Desktop Support Cost per Ticket

Each month, I highlight one Key Performance Indicator (KPI) for service and support. I define the KPI, provide recent benchmarking data for the metric, and discuss key correlations and cause-and-effect relationships for the metric. The purpose of the column is to familiarize you with the KPIs that really matter to your organization and to provide you with actionable insight on how to leverage these KPIs to improve your performance! This month, I look at desktop support cost per ticket.

Cost per ticket is the total monthly operating expense of desktop support divided by the monthly ticket volume. Operating expense includes the following components:

  • Salaries and benefits for desktop support technicians
  • Salaries and benefits for indirect personnel (team leads, supervisors, workforce schedulers, dispatchers, QA/QC personnel, trainers, and managers)
  • Technology and telecom expense (computers, software licensing fees, etc.)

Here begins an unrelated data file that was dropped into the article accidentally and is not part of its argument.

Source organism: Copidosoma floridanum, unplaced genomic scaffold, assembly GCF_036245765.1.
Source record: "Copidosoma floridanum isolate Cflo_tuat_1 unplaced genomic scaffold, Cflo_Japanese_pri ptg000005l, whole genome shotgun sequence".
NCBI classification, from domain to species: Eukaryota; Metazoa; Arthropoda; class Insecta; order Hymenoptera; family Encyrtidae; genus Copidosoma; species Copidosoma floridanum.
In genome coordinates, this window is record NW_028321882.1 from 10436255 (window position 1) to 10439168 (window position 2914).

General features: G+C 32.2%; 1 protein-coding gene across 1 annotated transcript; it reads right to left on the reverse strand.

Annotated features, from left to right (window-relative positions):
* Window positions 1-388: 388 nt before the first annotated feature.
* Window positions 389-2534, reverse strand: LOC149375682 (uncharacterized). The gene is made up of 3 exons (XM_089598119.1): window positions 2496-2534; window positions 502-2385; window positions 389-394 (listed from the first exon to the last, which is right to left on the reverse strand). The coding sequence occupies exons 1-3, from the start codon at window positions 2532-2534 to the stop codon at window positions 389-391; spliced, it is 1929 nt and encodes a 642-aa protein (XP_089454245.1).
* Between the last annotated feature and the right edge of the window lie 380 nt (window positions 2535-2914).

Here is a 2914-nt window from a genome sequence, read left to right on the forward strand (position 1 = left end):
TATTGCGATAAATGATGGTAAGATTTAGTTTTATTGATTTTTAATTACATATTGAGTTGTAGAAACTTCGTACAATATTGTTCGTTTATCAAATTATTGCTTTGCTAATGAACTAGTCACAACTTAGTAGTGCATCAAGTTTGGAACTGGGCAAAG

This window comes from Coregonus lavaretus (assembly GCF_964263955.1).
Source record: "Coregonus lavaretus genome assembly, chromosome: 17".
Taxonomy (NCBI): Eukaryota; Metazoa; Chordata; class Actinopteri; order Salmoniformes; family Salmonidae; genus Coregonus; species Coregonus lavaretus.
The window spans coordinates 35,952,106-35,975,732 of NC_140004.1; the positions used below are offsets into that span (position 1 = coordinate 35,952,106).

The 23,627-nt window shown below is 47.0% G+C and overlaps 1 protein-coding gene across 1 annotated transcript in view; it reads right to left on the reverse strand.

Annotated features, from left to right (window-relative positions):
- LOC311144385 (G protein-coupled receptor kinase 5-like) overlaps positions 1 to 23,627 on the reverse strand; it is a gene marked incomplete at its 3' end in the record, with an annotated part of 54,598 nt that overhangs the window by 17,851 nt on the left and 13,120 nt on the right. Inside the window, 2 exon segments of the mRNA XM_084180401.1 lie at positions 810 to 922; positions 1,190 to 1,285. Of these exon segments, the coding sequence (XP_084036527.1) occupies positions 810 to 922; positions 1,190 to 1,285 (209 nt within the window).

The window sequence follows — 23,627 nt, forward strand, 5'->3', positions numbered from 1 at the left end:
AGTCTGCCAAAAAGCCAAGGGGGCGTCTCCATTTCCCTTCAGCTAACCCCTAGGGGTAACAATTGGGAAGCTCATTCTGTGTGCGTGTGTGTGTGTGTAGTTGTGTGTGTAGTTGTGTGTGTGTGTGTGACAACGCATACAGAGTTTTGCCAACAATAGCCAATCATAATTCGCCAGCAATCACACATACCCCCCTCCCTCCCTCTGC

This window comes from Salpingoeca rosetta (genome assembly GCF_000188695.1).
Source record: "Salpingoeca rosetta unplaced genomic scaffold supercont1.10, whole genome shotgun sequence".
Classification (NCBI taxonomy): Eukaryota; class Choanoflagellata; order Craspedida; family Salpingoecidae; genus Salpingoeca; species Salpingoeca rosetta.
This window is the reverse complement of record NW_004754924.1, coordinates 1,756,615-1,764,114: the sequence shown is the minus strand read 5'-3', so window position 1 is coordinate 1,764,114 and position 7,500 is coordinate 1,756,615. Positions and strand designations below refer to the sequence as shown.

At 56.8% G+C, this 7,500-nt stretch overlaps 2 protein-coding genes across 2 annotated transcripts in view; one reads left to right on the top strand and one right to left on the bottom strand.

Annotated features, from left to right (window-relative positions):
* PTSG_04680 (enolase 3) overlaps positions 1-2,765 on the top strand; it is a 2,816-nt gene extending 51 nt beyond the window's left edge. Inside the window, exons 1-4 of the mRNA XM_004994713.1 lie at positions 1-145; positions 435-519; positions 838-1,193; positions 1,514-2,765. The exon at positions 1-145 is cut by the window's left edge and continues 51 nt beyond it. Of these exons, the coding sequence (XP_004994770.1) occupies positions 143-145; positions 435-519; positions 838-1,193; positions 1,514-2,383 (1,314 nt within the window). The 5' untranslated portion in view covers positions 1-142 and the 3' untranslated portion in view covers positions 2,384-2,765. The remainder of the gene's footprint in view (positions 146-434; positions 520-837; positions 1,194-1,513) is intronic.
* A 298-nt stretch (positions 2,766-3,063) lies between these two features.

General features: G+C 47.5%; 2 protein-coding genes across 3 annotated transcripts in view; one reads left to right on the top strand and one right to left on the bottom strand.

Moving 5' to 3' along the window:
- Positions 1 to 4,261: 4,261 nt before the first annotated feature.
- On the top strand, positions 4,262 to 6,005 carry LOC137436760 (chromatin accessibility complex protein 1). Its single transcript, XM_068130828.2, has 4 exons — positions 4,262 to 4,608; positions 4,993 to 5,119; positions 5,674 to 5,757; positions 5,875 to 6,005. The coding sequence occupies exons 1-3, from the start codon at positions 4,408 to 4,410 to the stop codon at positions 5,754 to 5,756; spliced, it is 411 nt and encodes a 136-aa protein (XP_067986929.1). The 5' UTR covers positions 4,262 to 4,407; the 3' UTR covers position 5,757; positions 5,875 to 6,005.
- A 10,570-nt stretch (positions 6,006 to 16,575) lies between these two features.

• Facilities expense (office space, utilities, insurance, etc.)
  • Travel, training, and office supplies

As you might expect, the majority of costs for desktop support are personnel related. The figure below shows the average breakdown of costs for North American desktop support organizations in 2017.

desktop support costs

Why It’s Important

Cost per ticket, along with customer satisfaction, are often referred to as the foundation metrics in desktop support. They are the two most important metrics because ultimately everything boils down to cost containment (as measured by cost per ticket) and quality of service (as measured by customer satisfaction).

In any service delivery organization, cost, or more accurately unit cost, is critically important. Cost per ticket is a measure of how efficiently desktop support conducts its business. A higher than average cost per ticket is not necessarily a bad thing, particularly if accompanied by higher than average quality levels and lower mean times to resolve. Conversely, a low cost per ticket is not necessarily good, particularly if the low cost is achieved by sacrificing quality of service or results in longer than average resolution times. Every desktop support organization should track and trend cost per ticket on a monthly basis.

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